AMIDST a rapidly growing digital industry, the number of students taking Science, Technology, Engineering and Mathematics (STEM) subject is dropping yearly.
It’s worrying that the talent pool continues to shrink despite STEM-related positions being among the top emerging jobs, said Education Minister Dr Maszlee Malik.
Last year only 44% of Malaysian students were in the STEM stream as compared to 48% in 2012, he said when delivering the keynote address at the Bett Asia Leadership Summit and Expo 2019 in Kuala Lumpur on Tuesday.
This represents an average reduction of around 6,000 students each year, a Bernama report quoted him as saying.
STEM has been the national agenda for the past several decades, the Education Ministry posted on its Facebook page following the event.
“Based on a 2017 report, 7% of the country’s gross domestic product (GDP) is from digital products and services.
“The percentage is expected to increase to 45% four years from now,” Dr Maszlee said in the post, adding that four out of five new jobs in Malaysia is related to STEM fields.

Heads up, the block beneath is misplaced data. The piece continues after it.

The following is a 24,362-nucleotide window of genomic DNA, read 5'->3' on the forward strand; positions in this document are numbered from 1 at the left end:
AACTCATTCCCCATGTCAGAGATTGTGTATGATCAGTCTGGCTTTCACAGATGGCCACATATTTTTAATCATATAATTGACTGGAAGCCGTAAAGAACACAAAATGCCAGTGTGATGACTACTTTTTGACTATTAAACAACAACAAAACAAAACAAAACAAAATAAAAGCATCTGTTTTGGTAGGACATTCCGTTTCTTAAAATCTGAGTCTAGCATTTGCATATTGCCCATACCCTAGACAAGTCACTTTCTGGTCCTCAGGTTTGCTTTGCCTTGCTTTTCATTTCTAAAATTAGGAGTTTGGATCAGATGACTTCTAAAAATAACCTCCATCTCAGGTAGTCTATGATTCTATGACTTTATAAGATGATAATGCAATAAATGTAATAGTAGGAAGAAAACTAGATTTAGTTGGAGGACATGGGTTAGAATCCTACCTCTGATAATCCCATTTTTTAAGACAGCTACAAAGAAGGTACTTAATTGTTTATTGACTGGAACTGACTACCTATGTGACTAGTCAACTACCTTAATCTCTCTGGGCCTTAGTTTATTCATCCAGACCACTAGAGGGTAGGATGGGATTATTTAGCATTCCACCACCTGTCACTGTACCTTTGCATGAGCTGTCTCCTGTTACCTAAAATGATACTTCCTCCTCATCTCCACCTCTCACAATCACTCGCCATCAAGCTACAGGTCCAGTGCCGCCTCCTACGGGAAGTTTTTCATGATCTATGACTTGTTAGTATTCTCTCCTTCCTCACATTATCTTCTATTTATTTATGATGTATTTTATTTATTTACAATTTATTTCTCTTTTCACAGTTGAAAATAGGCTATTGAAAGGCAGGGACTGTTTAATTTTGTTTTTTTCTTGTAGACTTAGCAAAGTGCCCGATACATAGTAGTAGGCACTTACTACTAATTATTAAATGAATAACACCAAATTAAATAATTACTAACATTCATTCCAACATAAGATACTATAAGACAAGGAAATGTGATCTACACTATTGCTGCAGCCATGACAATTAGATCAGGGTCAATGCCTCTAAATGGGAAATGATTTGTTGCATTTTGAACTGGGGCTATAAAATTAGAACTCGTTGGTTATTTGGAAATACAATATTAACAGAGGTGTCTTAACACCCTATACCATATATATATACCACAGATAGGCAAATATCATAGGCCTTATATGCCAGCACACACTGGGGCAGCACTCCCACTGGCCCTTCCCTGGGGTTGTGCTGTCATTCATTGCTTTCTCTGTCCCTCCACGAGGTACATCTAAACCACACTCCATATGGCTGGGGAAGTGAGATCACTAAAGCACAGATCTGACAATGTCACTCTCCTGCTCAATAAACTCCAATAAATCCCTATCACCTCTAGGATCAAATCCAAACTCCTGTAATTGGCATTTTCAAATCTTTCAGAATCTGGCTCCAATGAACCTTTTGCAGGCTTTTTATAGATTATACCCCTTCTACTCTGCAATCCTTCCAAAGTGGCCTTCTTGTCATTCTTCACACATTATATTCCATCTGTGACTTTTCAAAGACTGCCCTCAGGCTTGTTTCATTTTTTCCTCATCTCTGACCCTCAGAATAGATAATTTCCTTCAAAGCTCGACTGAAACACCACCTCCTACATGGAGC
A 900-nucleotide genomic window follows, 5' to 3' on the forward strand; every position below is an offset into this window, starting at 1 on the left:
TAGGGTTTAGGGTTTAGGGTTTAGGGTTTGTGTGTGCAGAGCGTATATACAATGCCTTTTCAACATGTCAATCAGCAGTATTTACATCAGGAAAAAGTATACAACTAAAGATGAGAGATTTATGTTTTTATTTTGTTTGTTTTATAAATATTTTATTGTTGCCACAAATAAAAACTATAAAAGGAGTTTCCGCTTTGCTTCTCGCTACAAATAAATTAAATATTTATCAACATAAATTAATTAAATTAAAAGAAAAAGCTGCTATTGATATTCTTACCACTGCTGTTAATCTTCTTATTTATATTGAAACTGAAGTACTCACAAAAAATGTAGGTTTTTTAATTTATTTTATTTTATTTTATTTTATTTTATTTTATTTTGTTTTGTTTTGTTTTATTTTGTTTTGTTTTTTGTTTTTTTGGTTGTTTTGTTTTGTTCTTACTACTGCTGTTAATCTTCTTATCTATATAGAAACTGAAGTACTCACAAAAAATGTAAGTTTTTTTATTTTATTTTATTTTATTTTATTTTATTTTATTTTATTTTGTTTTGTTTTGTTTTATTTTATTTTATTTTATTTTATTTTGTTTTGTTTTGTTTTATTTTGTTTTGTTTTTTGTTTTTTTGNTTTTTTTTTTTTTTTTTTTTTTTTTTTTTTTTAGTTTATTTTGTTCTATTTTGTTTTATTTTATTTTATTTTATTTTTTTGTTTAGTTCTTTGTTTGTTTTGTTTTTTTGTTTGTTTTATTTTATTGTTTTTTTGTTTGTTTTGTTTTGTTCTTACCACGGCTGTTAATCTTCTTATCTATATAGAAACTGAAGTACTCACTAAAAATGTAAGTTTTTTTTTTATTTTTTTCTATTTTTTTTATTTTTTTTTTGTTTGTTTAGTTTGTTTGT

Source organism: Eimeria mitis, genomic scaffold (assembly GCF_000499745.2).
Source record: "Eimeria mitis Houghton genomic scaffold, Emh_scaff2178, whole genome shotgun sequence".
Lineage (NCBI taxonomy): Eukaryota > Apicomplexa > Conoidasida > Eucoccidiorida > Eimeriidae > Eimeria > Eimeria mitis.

Citing an example, he said the demand for data scientists in the country has risen by 15 fold between 2013 and 2017.
The declining interest in STEM was also seen in the 2018 Sijil Tinggi Persekolahan Malaysia (STPM) results released on Monday.
A total of 42,849 science and social science candidates sat for the exam.
According to the Malaysian Examination Council STPM analysis report, 5,475 students took science subjects in the 2017 STPM, compared to 4,566 last year.
Of the 122 science stream students who achieved a cumulative grade point average (CGPA) of 4.0 last year, 51 were girls.
Although there were more candidates achieving grades C and above in Additional Mathematics, Physics, Biology, and Information and Communications Technology, last year, there was a 0.25% drop in Chemistry passes from the previous year. In 2018, the number of students enrolled in the science stream is only 167,962 out of 375,794. Also, more than 48% of Sijil Pelajaran Malaysia (SPM) candidates failed to get a grade C for Additional Mathematics, a prerequisite to enrol in STEM undergraduate courses, The Star reported last year.
And, 2017 statistics from the ministry showed that the number of students enrolled in fields related to Science, Mathematics, Computer, Engineering, Manufacturing, and Construction, at public and private higher learning institutions, was 334,742.
This was much lower than the 570,858 enrolled in Arts and Humanities, Education, Social Science, Business, and Law.